NewsWire: Harry and the Hobbit - Wizardry in the timing
New York Times
Of all the literary and cinematic genres, fantasy ought to come closest to plumbing the depths of the human mind. Its rules are the rules of dreams, its monsters the stuff of nightmares. But with rare exceptions — the 1933 "King Kong" comes to mind — few live-action fantasy films have taken full advantage of the genre's possibilities. The release of two eagerly anticipated fantasy films, "The Lord of the Rings: The Fellowship of the Ring" and "Harry Potter and the Sorcerer's Stone," may change all that, making this the winter of the wizard.
For readers, actually, it's been wizard time for three years or five decades, depending on when you start counting — from the publication of the first of J. K. Rowling's Harry Potter books, in 1998, or from the early 1950's, when their ancestor J. R. R. Tolkien's trilogy, "The Lord of the Rings," appeared. Both cycles set an epic struggle between good and evil among magicians and mythological creatures. They share not only a genre and a central theme but the fanatical devotion of hordes of readers whose fervent attention to every detail of the fictional world hovers between longing and faith. The film versions of the two sagas promise to challenge and expand those obsessions.
"The Fellowship of the Ring," which opens on Dec. 19, is only the first serving of the director Peter Jackson's interpretation of the epic, with two more films to follow. With the producers Barrie M. Osborne and Tim Sanders, Mr. Jackson and his wife and co-writer, Fran Walsh, set in motion a project of extraordinary scope. All three films were shot simultaneously in Mr. Jackson's native New Zealand. That meant actors like Elijah Wood, who plays the hobbit Frodo Baggins, the story's diminutive, furry-footed hero; Ian McKellen, who plays the wizard Gandalf; and assorted elves (Cate Blanchett, Orlando Bloom, Liv Tyler), dwarves (John Rhys-Davies) and human warriors (Viggo Mortensen, Sean Bean) lived for up to a year in Mr. Jackson's antipodean Middle Earth.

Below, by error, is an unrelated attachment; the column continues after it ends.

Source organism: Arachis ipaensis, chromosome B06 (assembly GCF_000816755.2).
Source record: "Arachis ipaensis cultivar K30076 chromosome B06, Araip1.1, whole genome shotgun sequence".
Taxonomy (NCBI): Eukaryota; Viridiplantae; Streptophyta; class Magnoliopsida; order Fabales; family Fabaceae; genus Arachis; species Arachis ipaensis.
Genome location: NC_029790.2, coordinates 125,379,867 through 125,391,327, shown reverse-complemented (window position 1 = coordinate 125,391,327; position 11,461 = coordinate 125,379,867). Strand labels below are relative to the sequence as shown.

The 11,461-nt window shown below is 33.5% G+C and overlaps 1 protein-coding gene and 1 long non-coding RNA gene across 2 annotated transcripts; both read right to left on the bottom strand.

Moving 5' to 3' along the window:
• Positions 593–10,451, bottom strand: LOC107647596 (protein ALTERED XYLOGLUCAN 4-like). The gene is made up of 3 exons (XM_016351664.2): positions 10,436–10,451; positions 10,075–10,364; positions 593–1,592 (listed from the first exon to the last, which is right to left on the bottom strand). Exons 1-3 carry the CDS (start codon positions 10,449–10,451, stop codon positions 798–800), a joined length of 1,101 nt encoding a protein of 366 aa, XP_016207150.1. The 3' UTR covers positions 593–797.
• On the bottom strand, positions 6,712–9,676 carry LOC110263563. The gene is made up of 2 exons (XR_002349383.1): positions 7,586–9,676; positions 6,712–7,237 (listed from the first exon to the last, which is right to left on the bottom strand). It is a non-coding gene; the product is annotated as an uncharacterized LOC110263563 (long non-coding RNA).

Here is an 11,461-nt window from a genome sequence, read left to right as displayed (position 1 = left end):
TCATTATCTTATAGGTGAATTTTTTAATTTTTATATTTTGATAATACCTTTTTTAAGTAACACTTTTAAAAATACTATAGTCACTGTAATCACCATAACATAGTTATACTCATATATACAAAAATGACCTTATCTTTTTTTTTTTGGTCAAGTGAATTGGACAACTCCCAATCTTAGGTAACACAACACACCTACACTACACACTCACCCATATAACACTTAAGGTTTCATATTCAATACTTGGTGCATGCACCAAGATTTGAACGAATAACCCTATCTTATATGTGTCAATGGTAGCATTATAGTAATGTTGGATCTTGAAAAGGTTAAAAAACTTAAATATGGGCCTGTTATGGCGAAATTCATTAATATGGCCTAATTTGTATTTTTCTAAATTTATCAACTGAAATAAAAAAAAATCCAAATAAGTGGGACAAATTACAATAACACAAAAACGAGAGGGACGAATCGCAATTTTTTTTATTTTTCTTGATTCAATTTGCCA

Sir Ian says he was originally "somewhat apprehensive about spending an entire year away from home, but it ended up being the most fulfilling and enjoyable job that I've had in 40 years of professional acting." Filming all three movies at once offered the filmmakers consistency and economies of scale, but at a reported $270 million ($90 million per installment), it was a huge commitment on the part of the studio, New Line Cinema.
Eventually, the Harry Potter saga will be even longer than "The Lord of the Rings." Ms. Rowling has planned seven books set at the Hogwarts School of Witchcraft and Wizardry, although only four are written so far. Since her main characters begin the series as 11-year-olds and age one year per book, making several books into films simultaneously would not be practical, says the director of the first one, Chris Columbus. "Harry Potter and the Sorcerer's Stone," the opening segment, is scheduled for release on Nov. 16; Warner Brothers also has plans to film the next book, "Harry Potter and the Chamber of Secrets."